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Dietary Don'ts

You've been loading up on colorful berries, nibbling on nuts, and dining on salmon -- all good moves if your goal is better brain health. But what about foods that might raise your risk for mood or memory problems, especially as you get older? Find out which potentially problematic items should make fewer appearances on your plate (or disappear altogether).

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Margarine and Frosting

These foods, along with many packaged snack foods, are high in trans fats. You may know that trans fats aren’t good for your heart and blood vessels. Research has found that they may also wreak havoc on brain function. A study from the journal Neurology found that older adults who had the highest levels of elaidic acid (a common type of trans fat) in their blood were the most more likely to develop dementia.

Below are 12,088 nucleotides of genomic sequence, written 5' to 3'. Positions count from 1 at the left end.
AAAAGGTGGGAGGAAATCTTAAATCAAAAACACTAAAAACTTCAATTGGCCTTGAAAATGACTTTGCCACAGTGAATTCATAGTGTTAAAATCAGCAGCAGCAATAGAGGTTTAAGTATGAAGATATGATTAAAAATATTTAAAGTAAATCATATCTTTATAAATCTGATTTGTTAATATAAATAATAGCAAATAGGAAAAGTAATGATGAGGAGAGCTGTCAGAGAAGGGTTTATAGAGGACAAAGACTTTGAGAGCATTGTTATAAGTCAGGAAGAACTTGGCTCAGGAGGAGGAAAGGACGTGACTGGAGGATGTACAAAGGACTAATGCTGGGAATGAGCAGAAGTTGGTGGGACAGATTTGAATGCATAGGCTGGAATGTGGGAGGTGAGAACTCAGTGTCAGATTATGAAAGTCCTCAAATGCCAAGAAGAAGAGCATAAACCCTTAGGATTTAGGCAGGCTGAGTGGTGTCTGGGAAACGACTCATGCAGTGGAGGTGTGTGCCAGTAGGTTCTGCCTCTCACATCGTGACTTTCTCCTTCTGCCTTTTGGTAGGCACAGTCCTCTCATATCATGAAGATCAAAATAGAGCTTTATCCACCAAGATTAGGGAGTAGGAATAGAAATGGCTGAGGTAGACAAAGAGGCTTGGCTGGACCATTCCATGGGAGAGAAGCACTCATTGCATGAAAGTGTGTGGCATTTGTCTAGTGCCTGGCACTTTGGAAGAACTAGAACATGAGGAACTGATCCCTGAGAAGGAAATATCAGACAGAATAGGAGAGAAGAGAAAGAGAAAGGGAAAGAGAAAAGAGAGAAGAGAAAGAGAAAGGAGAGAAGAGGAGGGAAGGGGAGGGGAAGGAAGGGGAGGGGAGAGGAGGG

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Alcohol

While a single glass of wine or beer is unlikely to mess with your mind, alcohol directly affects the brain's communication pathways. The more you drink, the more difficult it may be to process new information or remember things. Alcohol may also make you feel confused or depressed.

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Soda and Other Sugary Drinks

If you want to keep your brain sharp as you age, steer clear of super-sweet drinks. Research has found that people who drink a lot of soda, sweet tea, and other sugary beverages are a lot more likely to have memory trouble. These drinks, which often have a type of sugar called fructose, might even cause certain parts of your brain to become smaller.